- Publisher: Waterside Productions (December 8, 2020)
- Edition: 30th Anniversary Edition
- Available in: Kindle, Paperback
- Published: December 8, 2020
“Compelling as it is unsettling … a terrifically readable book.”
– The New York Times, Aug. 30, 1992 NYT Notable Book of the Year, 1992
“This thrilling account of the Gulf war is all the more affecting for its matter-of-fact, unpretentious tone.”
– Publisher’s Weekly
“A fast-paced story as much about war and one remarkable woman as about the tenacity of the human spirit.”
– Kirkus Reviews
“…a gem of a memoir … Peter Copeland … deserves enormous credit for eliciting the details he needed to craft a taut and finely rendered narrative.”
–The Washington Post, Dec. 13, 1992
Deep inside Iraqi territory, a U.S. Army helicopter on a combat search-and-rescue mission was shot down with eight Americans aboard. Five of them were killed instantly; the three survivors were captured by Saddam Hussein’s elite Republican Guard. One of the survivors was Maj. Rhonda Cornum – Army officer, helicopter pilot, physician, and mother of a 14-year-old girl. She Went to War is her story – a remarkable tale of courage, determination, and pride.
This special commemorative edition, published for the 30th anniversary of the Gulf War and Operation Desert Storm, includes a new afterword by the author.
When the call came in 1990 for the Persian Gulf, Rhonda Cornum eagerly traded her white physician’s coat for a soldier’s flak jacket and flew to the desert. There “Doc” Cornum was attached to the crack 101st Airborne Division. She was treated as an equal, participating fully in both training and combat operations. Major Cornum was requested for the combat search-and-rescue mission when an Air Force F-16 went down behind enemy lines. This was the mission when she was shot down and captured.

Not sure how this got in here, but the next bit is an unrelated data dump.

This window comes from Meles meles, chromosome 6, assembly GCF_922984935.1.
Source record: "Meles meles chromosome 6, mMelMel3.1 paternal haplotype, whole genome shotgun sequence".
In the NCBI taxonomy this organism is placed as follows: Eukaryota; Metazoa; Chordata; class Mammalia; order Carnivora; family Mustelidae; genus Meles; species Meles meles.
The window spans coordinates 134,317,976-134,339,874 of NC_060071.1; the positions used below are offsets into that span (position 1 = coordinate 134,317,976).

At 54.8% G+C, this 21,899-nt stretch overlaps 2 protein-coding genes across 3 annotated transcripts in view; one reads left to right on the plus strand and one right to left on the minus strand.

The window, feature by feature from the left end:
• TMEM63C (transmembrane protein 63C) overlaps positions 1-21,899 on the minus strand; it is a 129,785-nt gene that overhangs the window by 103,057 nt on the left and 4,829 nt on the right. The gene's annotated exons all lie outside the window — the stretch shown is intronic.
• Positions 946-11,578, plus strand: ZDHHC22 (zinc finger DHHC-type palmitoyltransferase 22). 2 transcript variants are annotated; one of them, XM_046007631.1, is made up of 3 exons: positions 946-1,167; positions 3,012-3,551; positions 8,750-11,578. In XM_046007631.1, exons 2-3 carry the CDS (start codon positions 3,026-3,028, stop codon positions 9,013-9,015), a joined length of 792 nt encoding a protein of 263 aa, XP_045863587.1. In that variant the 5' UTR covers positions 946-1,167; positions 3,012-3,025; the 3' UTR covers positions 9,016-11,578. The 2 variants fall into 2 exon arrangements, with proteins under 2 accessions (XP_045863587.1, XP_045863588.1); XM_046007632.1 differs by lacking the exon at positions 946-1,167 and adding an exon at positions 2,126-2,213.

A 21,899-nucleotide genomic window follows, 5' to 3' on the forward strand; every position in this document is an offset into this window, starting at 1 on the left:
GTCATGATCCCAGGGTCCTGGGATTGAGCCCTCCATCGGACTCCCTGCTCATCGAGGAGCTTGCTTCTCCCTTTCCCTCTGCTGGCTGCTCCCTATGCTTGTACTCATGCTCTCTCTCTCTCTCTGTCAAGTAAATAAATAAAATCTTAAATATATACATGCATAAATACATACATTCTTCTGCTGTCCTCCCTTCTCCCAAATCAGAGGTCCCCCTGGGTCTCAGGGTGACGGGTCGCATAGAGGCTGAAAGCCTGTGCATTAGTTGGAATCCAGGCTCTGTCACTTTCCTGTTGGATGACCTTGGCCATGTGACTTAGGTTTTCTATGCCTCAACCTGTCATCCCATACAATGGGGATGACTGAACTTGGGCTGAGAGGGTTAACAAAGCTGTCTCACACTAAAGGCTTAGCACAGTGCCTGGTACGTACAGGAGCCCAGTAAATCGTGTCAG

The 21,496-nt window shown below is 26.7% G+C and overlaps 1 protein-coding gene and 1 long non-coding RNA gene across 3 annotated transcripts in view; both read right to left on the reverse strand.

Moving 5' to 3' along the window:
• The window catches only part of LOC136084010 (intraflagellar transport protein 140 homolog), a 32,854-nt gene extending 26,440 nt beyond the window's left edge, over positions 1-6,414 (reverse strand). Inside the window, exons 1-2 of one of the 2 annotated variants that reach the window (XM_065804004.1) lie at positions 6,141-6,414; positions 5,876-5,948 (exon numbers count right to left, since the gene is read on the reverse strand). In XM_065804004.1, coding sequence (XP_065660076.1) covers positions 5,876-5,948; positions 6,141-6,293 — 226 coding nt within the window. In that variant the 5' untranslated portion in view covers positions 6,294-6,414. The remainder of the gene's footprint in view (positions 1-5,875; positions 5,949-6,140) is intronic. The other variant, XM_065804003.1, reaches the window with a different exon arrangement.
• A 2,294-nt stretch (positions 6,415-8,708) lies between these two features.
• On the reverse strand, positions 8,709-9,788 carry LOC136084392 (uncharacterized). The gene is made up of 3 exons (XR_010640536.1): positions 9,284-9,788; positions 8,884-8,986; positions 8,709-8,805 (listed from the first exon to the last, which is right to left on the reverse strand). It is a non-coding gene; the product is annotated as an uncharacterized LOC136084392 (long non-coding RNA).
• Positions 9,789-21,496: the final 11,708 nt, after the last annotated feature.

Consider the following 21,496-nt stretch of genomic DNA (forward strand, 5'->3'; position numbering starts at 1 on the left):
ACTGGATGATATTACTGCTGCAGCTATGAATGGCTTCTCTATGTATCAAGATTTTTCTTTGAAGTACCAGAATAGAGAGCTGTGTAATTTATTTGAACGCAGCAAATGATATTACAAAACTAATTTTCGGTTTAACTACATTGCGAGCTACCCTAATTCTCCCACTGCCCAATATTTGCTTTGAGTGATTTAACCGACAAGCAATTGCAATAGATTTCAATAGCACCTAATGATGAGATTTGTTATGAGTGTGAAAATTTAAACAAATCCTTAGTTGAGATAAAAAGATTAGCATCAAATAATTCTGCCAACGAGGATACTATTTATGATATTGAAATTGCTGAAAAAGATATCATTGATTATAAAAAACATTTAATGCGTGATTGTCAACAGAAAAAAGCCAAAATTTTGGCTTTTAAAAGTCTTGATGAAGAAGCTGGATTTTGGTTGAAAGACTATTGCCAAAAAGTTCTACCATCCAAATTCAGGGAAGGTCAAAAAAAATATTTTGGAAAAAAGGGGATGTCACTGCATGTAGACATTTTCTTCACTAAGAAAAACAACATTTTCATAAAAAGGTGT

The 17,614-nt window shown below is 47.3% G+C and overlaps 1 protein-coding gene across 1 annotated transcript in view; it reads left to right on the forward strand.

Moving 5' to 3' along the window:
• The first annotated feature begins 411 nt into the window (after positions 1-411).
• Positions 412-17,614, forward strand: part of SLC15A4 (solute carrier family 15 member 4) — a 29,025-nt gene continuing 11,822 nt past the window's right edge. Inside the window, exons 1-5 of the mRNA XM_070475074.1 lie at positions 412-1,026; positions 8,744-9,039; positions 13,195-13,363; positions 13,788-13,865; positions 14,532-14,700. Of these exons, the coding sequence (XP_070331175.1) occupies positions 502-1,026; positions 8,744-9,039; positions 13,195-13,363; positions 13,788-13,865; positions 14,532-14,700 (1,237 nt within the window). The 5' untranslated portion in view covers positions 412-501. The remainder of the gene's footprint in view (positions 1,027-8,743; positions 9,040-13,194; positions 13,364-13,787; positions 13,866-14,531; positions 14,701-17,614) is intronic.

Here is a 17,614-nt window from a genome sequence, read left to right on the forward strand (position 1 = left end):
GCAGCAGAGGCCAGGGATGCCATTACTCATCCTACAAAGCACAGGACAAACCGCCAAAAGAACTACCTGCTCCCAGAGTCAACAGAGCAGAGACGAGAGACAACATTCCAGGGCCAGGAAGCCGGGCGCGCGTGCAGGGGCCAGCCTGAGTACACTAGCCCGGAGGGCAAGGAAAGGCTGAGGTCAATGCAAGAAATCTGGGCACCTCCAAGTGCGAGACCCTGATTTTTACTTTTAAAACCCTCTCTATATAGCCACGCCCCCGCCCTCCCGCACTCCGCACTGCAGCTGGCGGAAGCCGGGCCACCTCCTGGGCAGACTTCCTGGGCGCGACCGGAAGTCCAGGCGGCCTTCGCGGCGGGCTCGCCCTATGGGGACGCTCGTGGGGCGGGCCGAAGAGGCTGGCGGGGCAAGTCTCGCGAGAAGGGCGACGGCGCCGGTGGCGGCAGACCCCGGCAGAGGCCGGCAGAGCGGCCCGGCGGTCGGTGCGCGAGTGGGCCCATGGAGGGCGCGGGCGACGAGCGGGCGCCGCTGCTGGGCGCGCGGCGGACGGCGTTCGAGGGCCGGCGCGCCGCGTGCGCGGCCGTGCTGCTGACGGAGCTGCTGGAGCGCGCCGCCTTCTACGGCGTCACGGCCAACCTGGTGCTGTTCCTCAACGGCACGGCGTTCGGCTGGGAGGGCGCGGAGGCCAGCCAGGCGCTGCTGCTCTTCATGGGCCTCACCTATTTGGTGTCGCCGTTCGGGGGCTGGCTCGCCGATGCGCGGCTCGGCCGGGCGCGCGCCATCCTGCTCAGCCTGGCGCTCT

Imprisoned in a cold, damp cell with two broken arms, a smashed knee, and a bullet wound, and at the mercy of the brutal Iraqi guards, Cornum tried to keep up her spirits. As the senior officer among the prisoners, she knew they had to depend on each other to stay alive and resist psychological pressure and threats of torture.
As fast-paced and dramatic as a good adventure novel, She Went to War is an exciting war story. More than that, it is an inspirational personal story about one woman who became a hero in a world where women had previously never been allowed. Cornum’s story is unique and eye-opening, challenging the myths about women in the military, and on the modern battlefield.
Cornum’s experience, and her testimony before Congress, helped encourage the military to ease restrictions on women in combat and opened the door to much wider participation and leadership roles for women.
As one of the Army’s top medical officers after the war, Cornum used her own experience to develop new ways to train soldiers for the emotional and psychological stresses of combat.
Rhonda Cornum, one of a small number of women to be awarded the Distinguished Flying Cross, retired as a brigadier general and lives on a farm in Kentucky, with her husband, a retired Air Force officer.
Co-author Peter Copeland is a journalist and the author of the award-winning memoir, Finding the News, from LSU Press.